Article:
But when the people who are my friends, with whom I have shared many intimate moments as their friend and priest, seem to only see the parts of me that I’m not proud of, I don’t exactly leave feeling very worthy of love and friendship. I am no longer feeling beloved; in fact, did I mention I’m an emotional eater? Now that I’m sad about myself and angry at them, how likely am I to turn around and be ready to see the face of the beloved in the next person I see? I’ll probably be a monster to them, be rude to them, be snippy with them about something trivial and now, ta da, I’m perpetuating the problem. Someone has denied me my status as a beloved son by barging into a part of me that isn’t theirs to barge in on and make it theirs. What does that do? Makes me turn around and do the exact same thing.
But if the person on the other side, the one talking to me, knew they were beloved in themselves without the need to control a situation or make comments that lower others, how would things be different?
How could this situation be different?
Father, oh my gosh, how are you? How is priesthood? I love to see your smile!!
Or, instead of correcting someone’s theology right off the bat or being condescending to them, maybe I could say, “Hey, Merry Christmas, thanks for everything you’ve done around here this year. I’ve noticed it and it’s really made a difference.”
What can we learn?
- Don’t call people fat.
- Our identity as beloved sons and daughters of God is not something trivial or something that only has to do with theology. How could life be different for ourselves and those around us if we began to live it from the standpoint that we are beloved? What if I didn’t have to approach every situation believing I was less than everyone else and so spend the whole time proving myself? What if I wasn’t afraid of other people being better than me and I could spend my time cultivating the gifts and talents of the whole group instead of putting others down so that I could feel better about my own shortcomings? What if I admitted to myself and others that I don’t have every answer or don’t know how to do something as well as someone else and relinquished some control in my work team or in my family?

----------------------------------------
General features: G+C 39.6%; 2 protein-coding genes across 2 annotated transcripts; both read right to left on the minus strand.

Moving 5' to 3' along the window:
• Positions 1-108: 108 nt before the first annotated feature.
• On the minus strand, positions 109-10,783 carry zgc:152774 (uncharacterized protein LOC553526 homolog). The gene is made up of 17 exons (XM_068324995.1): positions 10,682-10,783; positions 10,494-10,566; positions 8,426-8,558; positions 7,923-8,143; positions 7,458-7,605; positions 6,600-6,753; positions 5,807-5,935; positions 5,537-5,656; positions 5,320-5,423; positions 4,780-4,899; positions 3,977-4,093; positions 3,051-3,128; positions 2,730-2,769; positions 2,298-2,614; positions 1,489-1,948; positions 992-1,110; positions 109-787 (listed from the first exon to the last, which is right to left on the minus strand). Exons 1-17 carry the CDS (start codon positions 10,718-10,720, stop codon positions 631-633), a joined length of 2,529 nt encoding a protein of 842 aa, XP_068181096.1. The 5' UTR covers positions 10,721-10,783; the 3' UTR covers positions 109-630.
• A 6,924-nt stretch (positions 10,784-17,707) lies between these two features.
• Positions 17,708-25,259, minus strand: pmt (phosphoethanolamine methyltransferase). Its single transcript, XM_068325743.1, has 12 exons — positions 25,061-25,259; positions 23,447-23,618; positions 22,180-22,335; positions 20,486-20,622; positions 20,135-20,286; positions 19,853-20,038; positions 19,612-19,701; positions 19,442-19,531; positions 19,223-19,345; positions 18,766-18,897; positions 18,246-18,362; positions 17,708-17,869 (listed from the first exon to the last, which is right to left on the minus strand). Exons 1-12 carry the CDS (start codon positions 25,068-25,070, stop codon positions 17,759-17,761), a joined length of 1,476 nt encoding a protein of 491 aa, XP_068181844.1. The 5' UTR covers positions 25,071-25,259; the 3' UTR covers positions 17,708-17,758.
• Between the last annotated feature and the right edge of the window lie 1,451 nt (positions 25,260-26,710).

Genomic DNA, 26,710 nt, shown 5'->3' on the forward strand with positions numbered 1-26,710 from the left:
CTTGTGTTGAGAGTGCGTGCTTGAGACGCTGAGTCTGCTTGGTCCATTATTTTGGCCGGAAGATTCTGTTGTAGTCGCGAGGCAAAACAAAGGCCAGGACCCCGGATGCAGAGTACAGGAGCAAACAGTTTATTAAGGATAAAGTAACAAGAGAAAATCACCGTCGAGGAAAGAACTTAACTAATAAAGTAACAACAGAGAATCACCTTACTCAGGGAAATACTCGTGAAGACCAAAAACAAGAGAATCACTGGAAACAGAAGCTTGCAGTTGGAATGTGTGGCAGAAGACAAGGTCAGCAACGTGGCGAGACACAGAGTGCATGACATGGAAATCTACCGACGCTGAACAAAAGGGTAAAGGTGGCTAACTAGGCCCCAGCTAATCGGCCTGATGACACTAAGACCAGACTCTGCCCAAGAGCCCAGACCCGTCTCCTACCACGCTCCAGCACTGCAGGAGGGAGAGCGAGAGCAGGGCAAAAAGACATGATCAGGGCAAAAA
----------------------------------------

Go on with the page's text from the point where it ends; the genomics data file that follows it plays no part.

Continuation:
How will life be different because I am beloved? So many of our everyday actions are what they are because we either know and believe or don’t know and don’t believe that we are infinitely loved by Father, that we are already loved by the one who ultimately matters and so we don’t have to spend our days proving ourselves or outworking, outsmarting, outproducing, outperforming the other people in our lives.
I am beloved and I am endowed with a certain set of gifts and talents through which the Father is empowering me to live out his will.
On the day of your baptism, some guy stood over you and spoke the 19 most important words that will ever be spoken to you: So and so, I baptize you in the name of the Father and of the Son and of the Holy Spirit. Those 19 words changed your life forever; they gave you eternal life, a place in the kingdom; they washed away original sin in you, made you a temple of the Spirit, a member of the Body of the Christ, and an heir to the kingdom of God. But more than this, it was at the moment of your baptism that God the Father adopted you, chose you, as his child, his beloved.
The world will try to change that, other people will try to provide a lot of evidence to the contrary, and your own mind will convict you that because of this sin or that mistake that God no longer wants anything to do with you. These are lies.
What’s the only way to stand up for ourselves in the face of these admittedly convincing lies?
Excuse me, I am a beloved of God, in whom he is well pleased. I am good, I am important. I am desirable in the eyes of the Father.
Does this mean we’re perfect? No. We’re sinners. And a lot of our problems come from the relentlessness of our big, fat egos which must die so that we can be in union with God here and now and forever. But this call to conversion is so much more appealing and, frankly, seems so much more possible from the point of view that I don’t need to earn God’s love, I don’t need to prove myself to him after I’ve fallen into sin. No, even in our sinfulness we are his beloved. We are imperfect, and we are separated from him to some extent when we choose to sin instead of follow him, but we remain his beloved.
Heaven was opened, and the Holy Spirit descended in bodily form like a dove. And a voice came from heaven, saying, “You are my beloved; in whom I am well pleased.”